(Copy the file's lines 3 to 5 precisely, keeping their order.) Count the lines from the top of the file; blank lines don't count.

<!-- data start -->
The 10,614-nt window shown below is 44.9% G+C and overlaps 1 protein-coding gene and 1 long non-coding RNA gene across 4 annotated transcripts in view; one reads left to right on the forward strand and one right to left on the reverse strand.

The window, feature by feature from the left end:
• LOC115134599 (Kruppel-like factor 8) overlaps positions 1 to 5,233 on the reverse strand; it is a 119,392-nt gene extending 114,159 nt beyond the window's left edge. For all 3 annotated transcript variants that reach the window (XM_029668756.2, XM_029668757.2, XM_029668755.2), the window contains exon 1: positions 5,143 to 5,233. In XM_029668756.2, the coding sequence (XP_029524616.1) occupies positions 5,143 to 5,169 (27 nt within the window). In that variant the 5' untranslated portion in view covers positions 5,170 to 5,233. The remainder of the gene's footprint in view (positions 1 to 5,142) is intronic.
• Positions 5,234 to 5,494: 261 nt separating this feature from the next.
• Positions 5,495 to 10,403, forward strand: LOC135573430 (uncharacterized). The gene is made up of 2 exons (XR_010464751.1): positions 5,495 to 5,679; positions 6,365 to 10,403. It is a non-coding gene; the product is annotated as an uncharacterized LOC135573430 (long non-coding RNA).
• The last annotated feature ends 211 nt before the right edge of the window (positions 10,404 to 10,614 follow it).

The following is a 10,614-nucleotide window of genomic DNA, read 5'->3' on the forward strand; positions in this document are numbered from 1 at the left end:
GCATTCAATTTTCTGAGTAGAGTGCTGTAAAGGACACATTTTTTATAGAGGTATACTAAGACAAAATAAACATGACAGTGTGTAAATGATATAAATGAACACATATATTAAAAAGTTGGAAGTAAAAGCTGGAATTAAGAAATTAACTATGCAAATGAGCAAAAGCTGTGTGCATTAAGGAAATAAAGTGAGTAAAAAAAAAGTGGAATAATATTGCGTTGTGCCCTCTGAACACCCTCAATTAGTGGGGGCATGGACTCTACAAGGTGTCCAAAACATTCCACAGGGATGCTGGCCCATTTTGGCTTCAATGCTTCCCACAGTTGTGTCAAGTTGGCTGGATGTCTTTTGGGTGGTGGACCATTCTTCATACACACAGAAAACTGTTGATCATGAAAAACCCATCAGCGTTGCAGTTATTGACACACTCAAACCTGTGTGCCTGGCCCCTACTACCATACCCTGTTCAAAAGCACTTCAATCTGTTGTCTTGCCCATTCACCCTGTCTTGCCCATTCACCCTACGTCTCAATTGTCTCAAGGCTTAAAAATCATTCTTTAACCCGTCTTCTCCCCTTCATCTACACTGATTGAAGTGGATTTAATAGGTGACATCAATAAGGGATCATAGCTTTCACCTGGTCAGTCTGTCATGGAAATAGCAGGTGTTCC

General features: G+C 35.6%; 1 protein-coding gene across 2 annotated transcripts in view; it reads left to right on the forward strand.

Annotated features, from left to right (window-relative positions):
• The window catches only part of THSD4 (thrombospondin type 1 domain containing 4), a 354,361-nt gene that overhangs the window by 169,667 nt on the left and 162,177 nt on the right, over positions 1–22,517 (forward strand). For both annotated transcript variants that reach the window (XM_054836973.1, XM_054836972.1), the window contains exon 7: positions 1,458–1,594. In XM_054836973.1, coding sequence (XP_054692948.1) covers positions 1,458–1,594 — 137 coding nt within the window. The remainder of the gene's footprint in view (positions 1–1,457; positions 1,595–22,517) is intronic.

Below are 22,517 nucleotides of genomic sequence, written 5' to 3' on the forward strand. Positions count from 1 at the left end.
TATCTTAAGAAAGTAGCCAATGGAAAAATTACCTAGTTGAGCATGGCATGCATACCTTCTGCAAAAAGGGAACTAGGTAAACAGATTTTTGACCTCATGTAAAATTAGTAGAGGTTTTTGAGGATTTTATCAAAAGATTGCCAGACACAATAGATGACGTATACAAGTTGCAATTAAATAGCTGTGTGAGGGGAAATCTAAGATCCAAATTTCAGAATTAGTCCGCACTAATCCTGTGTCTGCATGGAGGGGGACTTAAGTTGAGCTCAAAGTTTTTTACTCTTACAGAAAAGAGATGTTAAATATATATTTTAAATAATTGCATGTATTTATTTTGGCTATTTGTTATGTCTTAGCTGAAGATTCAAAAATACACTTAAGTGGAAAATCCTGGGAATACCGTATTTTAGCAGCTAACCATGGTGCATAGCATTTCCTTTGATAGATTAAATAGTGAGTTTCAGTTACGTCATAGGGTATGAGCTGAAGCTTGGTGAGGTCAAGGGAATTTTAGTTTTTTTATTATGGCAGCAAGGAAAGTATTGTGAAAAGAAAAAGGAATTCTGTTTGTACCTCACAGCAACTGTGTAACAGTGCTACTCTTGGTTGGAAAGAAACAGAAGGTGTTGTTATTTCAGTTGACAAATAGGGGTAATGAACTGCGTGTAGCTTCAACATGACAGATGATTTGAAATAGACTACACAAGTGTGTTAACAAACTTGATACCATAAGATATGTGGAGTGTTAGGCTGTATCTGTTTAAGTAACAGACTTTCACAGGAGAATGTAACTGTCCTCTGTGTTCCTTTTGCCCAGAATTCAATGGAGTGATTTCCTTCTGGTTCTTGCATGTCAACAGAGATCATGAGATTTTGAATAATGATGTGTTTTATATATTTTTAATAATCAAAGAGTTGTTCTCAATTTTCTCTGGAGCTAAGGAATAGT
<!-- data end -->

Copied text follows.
• LOC115134599 (Kruppel-like factor 8) overlaps positions 1 to 5,233 on the reverse strand; it is a 119,392-nt gene extending 114,159 nt beyond the window's left edge. For all 3 annotated transcript variants that reach the window (XM_029668756.2, XM_029668757.2, XM_029668755.2), the window contains exon 1: positions 5,143 to 5,233. In XM_029668756.2, the coding sequence (XP_029524616.1) occupies positions 5,143 to 5,169 (27 nt within the window). In that variant the 5' untranslated portion in view covers positions 5,170 to 5,233. The remainder of the gene's footprint in view (positions 1 to 5,142) is intronic.
• Positions 5,234 to 5,494: 261 nt separating this feature from the next.
• Positions 5,495 to 10,403, forward strand: LOC135573430 (uncharacterized). The gene is made up of 2 exons (XR_010464751.1): positions 5,495 to 5,679; positions 6,365 to 10,403. It is a non-coding gene; the product is annotated as an uncharacterized LOC135573430 (long non-coding RNA).